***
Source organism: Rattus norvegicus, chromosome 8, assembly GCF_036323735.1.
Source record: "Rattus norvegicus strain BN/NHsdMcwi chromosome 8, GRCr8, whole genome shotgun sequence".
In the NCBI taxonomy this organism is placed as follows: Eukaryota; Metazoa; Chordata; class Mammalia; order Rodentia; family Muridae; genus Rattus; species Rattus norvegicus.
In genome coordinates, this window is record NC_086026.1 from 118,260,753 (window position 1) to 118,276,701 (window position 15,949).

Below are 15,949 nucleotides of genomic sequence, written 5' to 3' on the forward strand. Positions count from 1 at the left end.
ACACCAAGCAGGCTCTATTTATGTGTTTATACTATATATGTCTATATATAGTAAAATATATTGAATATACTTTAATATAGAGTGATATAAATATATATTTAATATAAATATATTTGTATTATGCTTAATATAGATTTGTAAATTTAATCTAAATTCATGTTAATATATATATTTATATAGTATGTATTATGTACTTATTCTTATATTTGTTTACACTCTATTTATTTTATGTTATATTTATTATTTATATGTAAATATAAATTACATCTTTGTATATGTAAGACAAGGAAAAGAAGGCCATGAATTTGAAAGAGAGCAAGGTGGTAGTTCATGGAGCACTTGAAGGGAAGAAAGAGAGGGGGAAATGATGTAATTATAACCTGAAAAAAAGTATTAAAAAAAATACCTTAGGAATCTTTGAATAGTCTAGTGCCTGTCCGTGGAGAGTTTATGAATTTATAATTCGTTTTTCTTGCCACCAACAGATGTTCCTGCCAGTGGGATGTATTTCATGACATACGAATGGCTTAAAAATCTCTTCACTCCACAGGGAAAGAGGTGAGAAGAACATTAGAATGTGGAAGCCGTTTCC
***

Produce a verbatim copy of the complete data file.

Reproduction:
Source organism: Rattus norvegicus, chromosome 8, assembly GCF_036323735.1.
Source record: "Rattus norvegicus strain BN/NHsdMcwi chromosome 8, GRCr8, whole genome shotgun sequence".
In the NCBI taxonomy this organism is placed as follows: Eukaryota; Metazoa; Chordata; class Mammalia; order Rodentia; family Muridae; genus Rattus; species Rattus norvegicus.
In genome coordinates, this window is record NC_086026.1 from 118,260,753 (window position 1) to 118,276,701 (window position 15,949).

Below are 15,949 nucleotides of genomic sequence, written 5' to 3' on the forward strand. Positions count from 1 at the left end.
ACACCAAGCAGGCTCTATTTATGTGTTTATACTATATATGTCTATATATAGTAAAATATATTGAATATACTTTAATATAGAGTGATATAAATATATATTTAATATAAATATATTTGTATTATGCTTAATATAGATTTGTAAATTTAATCTAAATTCATGTTAATATATATATTTATATAGTATGTATTATGTACTTATTCTTATATTTGTTTACACTCTATTTATTTTATGTTATATTTATTATTTATATGTAAATATAAATTACATCTTTGTATATGTAAGACAAGGAAAAGAAGGCCATGAATTTGAAAGAGAGCAAGGTGGTAGTTCATGGAGCACTTGAAGGGAAGAAAGAGAGGGGGAAATGATGTAATTATAACCTGAAAAAAAGTATTAAAAAAAATACCTTAGGAATCTTTGAATAGTCTAGTGCCTGTCCGTGGAGAGTTTATGAATTTATAATTCGTTTTTCTTGCCACCAACAGATGTTCCTGCCAGTGGGATGTATTTCATGACATACGAATGGCTTAAAAATCTCTTCACTCCACAGGGAAAGAGGTGAGAAGAACATTAGAATGTGGAAGCCGTTTCC